Monday, July 8, 2013

Georgia Coasting

Skipper’s Fish Camp
85 Screven St.
Darien, GA

“Guys, it just doesn’t get any better than this.”

Remember that iconic Old Milwaukee television commercial -- all the dudes sitting around a campfire on the beach, sun setting into the lake, knocking back cold ones?

Yeah. That’s what I was thinking to myself on this sunny spring afternoon as I sipped my ice cold Sweetwater 420 sitting on the back deck at Skipper’s Fish Camp.

Sun shining down, a cool breeze blowing off the Darien River, shrimp boats motoring by and Charlie Daniels and Hank Williams, Jr. on the outdoor sound system.

Ahhh, yeah.

It just doesn’t get any better than this.

Other than the Outlaw Country soundtrack, the only other sounds are the cries of the sea gulls and the
locals at the table next to me calling out their “hey y’alls” to the shrimpers who just tied up to the pilings across the salt marsh.

Darien, Georgia is a fleeting little coastal town, one of the few remaining still genuinely tied to the bounties of the surrounding waters.

The one block downtown consists of four or five buildings.

Just downhill toward the water’s edge lies Skipper’s and a row of shrimp boats -- an increasingly rare sight on the southeastern coastline.

Cold hard economics makes it difficult to cling to this fading, salty way of life.

With diesel at four bucks per gallon, it can cost several hundred dollars to fill a shrimp boat’s fuel tank for a day of trawling the coastal waters.

Even at the $11 per pound going retail rate for local jumbo shrimp, it’s hard to eke out much of a profit.

Worse yet, folks can go to the local Piggly Wiggly and buy shrimp for $3-$4 per pound.

Of course that bargain shrimp doesn’t come from the Darien River. It comes from a shrimp farm in Thailand.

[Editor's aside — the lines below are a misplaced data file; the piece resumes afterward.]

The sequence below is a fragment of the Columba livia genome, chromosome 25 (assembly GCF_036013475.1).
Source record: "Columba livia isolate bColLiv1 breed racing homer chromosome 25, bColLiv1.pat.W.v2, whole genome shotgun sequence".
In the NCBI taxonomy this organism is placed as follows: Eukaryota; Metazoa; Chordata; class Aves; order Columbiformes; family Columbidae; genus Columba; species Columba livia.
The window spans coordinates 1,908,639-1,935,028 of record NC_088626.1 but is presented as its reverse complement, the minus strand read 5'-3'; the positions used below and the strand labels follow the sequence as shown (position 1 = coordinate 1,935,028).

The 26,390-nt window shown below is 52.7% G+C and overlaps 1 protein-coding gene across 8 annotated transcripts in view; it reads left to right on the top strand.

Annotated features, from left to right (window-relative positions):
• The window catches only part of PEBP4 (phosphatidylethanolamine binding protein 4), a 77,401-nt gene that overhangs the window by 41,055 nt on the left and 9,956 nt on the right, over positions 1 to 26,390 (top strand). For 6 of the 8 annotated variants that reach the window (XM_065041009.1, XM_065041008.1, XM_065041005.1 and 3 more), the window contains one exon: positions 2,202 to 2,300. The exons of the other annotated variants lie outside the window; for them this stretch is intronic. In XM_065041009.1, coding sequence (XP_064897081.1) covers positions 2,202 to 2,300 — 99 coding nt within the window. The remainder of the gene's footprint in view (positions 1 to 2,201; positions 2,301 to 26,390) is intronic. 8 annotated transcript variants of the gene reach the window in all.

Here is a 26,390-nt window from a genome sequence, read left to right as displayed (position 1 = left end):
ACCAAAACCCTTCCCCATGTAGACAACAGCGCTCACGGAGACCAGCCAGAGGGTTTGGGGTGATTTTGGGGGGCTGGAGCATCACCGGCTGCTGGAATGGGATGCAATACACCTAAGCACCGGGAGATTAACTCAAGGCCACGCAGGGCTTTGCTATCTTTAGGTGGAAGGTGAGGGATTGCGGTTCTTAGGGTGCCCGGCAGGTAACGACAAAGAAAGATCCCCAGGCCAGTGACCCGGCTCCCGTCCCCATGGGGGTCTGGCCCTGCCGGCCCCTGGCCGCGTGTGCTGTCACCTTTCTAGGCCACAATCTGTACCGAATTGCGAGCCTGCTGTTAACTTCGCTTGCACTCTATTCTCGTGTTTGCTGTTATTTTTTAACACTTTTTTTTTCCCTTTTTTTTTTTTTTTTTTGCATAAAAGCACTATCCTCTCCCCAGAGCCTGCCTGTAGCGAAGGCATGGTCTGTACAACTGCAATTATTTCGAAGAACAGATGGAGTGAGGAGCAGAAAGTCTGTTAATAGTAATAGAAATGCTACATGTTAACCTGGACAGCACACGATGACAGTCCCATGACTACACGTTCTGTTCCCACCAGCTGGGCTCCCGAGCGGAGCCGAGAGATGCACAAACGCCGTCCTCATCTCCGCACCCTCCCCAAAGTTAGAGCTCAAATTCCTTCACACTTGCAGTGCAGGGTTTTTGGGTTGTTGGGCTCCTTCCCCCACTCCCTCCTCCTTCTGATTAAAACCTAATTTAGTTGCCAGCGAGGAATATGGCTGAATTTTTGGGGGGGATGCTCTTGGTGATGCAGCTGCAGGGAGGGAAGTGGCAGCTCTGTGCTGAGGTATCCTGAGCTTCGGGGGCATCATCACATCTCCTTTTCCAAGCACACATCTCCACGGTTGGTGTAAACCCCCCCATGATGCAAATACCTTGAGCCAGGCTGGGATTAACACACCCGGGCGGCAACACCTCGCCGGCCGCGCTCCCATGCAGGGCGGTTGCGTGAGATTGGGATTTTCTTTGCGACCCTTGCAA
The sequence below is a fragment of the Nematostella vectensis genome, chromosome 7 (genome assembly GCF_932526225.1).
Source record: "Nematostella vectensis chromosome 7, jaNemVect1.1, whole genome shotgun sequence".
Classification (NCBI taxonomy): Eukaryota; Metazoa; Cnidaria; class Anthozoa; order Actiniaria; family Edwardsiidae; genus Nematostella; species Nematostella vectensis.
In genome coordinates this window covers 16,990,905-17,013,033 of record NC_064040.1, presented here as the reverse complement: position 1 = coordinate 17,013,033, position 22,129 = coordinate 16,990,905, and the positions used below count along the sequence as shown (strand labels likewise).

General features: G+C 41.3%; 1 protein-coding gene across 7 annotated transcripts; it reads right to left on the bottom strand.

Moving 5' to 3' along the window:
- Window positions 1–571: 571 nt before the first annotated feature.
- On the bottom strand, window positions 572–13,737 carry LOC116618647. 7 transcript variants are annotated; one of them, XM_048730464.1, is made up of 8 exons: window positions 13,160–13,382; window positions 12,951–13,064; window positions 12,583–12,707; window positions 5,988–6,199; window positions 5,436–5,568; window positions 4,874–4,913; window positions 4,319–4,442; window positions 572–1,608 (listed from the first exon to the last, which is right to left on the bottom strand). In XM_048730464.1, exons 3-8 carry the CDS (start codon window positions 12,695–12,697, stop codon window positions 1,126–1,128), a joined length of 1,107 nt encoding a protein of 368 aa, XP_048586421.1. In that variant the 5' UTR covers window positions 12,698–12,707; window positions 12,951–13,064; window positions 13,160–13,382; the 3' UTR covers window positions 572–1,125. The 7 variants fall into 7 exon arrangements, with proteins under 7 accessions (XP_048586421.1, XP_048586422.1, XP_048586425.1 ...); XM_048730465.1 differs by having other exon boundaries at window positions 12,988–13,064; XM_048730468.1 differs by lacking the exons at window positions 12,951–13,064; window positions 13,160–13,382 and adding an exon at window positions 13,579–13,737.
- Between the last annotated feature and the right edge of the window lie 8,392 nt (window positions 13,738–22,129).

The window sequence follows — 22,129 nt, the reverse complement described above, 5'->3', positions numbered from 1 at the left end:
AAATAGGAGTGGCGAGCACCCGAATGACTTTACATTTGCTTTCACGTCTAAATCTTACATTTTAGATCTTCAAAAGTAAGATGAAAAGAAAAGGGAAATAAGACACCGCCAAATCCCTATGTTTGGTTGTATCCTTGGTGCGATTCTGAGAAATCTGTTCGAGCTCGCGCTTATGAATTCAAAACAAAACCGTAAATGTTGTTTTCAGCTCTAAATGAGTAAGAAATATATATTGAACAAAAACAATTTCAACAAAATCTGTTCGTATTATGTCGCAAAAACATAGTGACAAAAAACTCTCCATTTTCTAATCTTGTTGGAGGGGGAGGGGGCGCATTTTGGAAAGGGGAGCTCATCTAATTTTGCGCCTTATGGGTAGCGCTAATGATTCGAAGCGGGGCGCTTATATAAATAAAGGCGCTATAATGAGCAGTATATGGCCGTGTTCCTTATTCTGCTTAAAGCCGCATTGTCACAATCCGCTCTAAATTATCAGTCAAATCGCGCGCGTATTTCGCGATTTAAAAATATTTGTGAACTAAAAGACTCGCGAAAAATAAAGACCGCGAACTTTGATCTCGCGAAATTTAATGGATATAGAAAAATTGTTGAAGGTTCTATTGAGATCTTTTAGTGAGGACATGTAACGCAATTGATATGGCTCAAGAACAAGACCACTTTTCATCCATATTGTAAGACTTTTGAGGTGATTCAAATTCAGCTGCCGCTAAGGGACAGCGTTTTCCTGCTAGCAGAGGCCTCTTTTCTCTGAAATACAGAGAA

Can you taste the difference?


No comparison.

Local Georgia shrimp are firmer and sweeter.

Besides, seafood is supposed to come from the sea -- not some Third World farm on the other side of the planet where masses of frankenshrimp swim in their own waste.

But don’t worry about the health consequences of such shrimp factories. The fish food the shrimp are fed is spiked with mass amounts of anti-biotics -- so you won’t get sick.

Some Department of Agriculture bureaucrat would probably try to convince me this is “progress”.

No thanks.

Give me a plate of shrimp that came right out of the deep blue sea in front of me.

That’s what you get at Skipper’s Fish Camp where your meal probably came right off one of the boats docked out back.

A favorite way to enjoy local wild-caught shrimp here in the Low Country is shrimp and grits.

Skipper’s version piles a whole mess of shrimp in a bowl of cheese grits topped with smoky bacon.

I got my local shrimp blackened with a crab cake combo.

With a light peppery seasoning, my shrimp had a nice skillet char on the outside while remaining succulent and tender on the inside.

My crab cake was a Low Country version typical of this part of the coast.

Around the Chesapeake Bay, crab cakes tend to be baseball shaped mounds of moist crab meat faintly held together by mayonnaise and a few traces of bread crumbs.

They do crab cakes a bit differently down here.

Skipper’s crab cake was flattened rather than round, with more seasoning, less mayo and a nice dark crust from the skillet.

I’m not going to start any fist fights over which version I like better, but let’s just say any open-minded “when in Rome” crab cake connoisseur won’t be disappointed at Skipper’s.

Skipper’s sides were a highlight rather than an afterthought.

Collard greens chockfull of pork fat.

Sweet potato casserole mixed up with lots of pecans and brown sugar.

And top notch homemade onion rings. The batter compliments rather than overshadows the thick, sweet, juicy rings of local Vidalia onion.

Of course no trip to Coastal Georgia is complete without sampling some local alligator.

Skipper’s gator bites back as the tender greasy meat is deep fried and then tossed in a fiery hot buffalo sauce.

I had to order several pints of Georgia’s favorite craft brew, Sweetwater 420, to douse the flames.

Yep. Had to.

Drinking beer in the sun on a Wednesday afternoon. Local shrimp, crab and gator.

Nope. It doesn’t get much better.

Rating: Seriously Thought About Buying Shirt.

Skippers Fish Camp on Urbanspoon

Skipper's Fish Camp on Foodio54

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